Rest-stress acquisition is protocol of choice in dual-energy CT

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Reversible myocardial perfusion defect at both SPECT and DE CT in a 72-year-old male patient with a history of smoking, dyslipidemia, hypertension, and a positive family history for coronary artery disease presenting with chest pain suggestive of ischemic heart disease. Images demonstrate an area of ischemia in the lateral wall of the left ventricle (arrows), which is completely reversible on rest SPECT images.
Source: (Radiology 2014;270:708-716)

Rest-stress acquisition should be the protocol of choice in dual-energy (DE) CT for the assessment of the myocardial blood supply, according to a study published in the March issue of Radiology.

Myocardial perfusion is often assessed by single photon emission computed tomography (SPECT) and coronary CT angiography. DE CT acquisitions have been shown to offer easy recognizance of perfusion defects and late enhancement. Lead author Felix G. Meinel, MD, of the Medical University of South Carolina in Charleston, and colleagues compared the relative contributions of rest, stress, and delayed CT acquisitions with the accuracy of DE CT for the assessment of myocardial blood supply.

Fifty-five consecutive patients who were referred for cardiac SPECT and suspected of having coronary artery disease were prospectively enrolled in the study. DE CT studies were obtained during adenosine stress, at rest, and after a six minute delay. After analyses and calculations, 714 segments were considered normal at SPECT. Fixed perfusion defects were seen in 192 segments and 29 exhibited reversible perfusion deficits.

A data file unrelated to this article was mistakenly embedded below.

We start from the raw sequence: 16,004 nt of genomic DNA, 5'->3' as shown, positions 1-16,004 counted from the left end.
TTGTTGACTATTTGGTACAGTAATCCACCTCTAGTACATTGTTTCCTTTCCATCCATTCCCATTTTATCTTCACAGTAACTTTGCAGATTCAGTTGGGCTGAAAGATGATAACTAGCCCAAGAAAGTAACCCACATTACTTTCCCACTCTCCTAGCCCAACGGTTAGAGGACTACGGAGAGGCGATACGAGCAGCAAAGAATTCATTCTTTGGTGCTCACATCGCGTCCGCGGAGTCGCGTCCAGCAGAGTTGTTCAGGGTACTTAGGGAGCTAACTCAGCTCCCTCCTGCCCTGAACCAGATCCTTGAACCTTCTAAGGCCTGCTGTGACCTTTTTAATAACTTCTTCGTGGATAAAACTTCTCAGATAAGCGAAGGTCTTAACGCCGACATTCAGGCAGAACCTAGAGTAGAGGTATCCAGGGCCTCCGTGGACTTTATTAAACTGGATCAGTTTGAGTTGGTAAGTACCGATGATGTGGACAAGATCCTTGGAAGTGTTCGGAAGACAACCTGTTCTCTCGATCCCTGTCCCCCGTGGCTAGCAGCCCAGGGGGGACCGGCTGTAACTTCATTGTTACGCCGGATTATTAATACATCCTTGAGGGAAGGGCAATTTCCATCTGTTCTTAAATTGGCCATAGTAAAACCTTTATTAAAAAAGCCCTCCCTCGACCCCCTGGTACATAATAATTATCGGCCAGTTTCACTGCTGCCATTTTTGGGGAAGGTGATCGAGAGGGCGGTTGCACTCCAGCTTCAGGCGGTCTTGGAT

Rest-only DE CT sensitivity was 92 percent, and specificity was 98 percent. Stress-only, rest-stress, stress and delayed, the combination of all three had a sensitivity of 99 percent and a specificity of 97 percent. Of the 29 segments with reversible perfusion deficits at SPECT, 13 were misclassified by using rest-stress DE CT as fixed perfusion deficits. With stress DE CT plus delayed acquisition, 13 of 192 segments with fixed perfusion deficits at SPECT were misclassified as reversible.

“Because reversible perfusion defects at SPECT are frequently detected at rest DE CT, with rest-stress DE CT, one classifies as fixed almost one-half of defects that are reversible at SPECT. Radiologists and clinicians need to be aware of this incongruence when they interpret DE CT myocardial perfusion studies,” wrote Meinel and colleagues.